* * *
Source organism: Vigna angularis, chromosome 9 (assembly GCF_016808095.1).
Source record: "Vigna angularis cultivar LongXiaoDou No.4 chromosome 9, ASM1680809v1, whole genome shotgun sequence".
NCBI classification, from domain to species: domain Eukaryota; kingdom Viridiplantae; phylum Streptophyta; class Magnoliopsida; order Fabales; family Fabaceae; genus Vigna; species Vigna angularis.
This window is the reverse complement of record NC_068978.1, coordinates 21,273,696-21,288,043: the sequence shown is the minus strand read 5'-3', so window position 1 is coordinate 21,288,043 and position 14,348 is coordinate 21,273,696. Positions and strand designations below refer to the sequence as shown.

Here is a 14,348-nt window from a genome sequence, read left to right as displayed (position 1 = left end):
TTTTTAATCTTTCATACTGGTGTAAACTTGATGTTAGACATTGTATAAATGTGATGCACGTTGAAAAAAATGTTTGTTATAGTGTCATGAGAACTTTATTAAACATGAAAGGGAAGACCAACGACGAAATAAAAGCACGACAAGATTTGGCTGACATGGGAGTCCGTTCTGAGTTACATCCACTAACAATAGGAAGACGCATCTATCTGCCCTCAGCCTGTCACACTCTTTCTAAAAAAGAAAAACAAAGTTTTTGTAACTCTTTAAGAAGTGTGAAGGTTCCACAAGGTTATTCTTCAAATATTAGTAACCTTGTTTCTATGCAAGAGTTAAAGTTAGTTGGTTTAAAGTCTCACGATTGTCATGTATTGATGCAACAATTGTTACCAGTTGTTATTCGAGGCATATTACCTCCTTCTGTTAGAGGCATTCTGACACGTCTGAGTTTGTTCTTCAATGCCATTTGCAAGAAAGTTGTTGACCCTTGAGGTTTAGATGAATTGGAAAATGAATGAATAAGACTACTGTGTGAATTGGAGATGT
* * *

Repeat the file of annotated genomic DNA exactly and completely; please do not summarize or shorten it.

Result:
Source organism: Vigna angularis, chromosome 9 (assembly GCF_016808095.1).
Source record: "Vigna angularis cultivar LongXiaoDou No.4 chromosome 9, ASM1680809v1, whole genome shotgun sequence".
NCBI classification, from domain to species: domain Eukaryota; kingdom Viridiplantae; phylum Streptophyta; class Magnoliopsida; order Fabales; family Fabaceae; genus Vigna; species Vigna angularis.
This window is the reverse complement of record NC_068978.1, coordinates 21,273,696-21,288,043: the sequence shown is the minus strand read 5'-3', so window position 1 is coordinate 21,288,043 and position 14,348 is coordinate 21,273,696. Positions and strand designations below refer to the sequence as shown.

Here is a 14,348-nt window from a genome sequence, read left to right as displayed (position 1 = left end):
TTTTTAATCTTTCATACTGGTGTAAACTTGATGTTAGACATTGTATAAATGTGATGCACGTTGAAAAAAATGTTTGTTATAGTGTCATGAGAACTTTATTAAACATGAAAGGGAAGACCAACGACGAAATAAAAGCACGACAAGATTTGGCTGACATGGGAGTCCGTTCTGAGTTACATCCACTAACAATAGGAAGACGCATCTATCTGCCCTCAGCCTGTCACACTCTTTCTAAAAAAGAAAAACAAAGTTTTTGTAACTCTTTAAGAAGTGTGAAGGTTCCACAAGGTTATTCTTCAAATATTAGTAACCTTGTTTCTATGCAAGAGTTAAAGTTAGTTGGTTTAAAGTCTCACGATTGTCATGTATTGATGCAACAATTGTTACCAGTTGTTATTCGAGGCATATTACCTCCTTCTGTTAGAGGCATTCTGACACGTCTGAGTTTGTTCTTCAATGCCATTTGCAAGAAAGTTGTTGACCCTTGAGGTTTAGATGAATTGGAAAATGAATGAATAAGACTACTGTGTGAATTGGAGATGT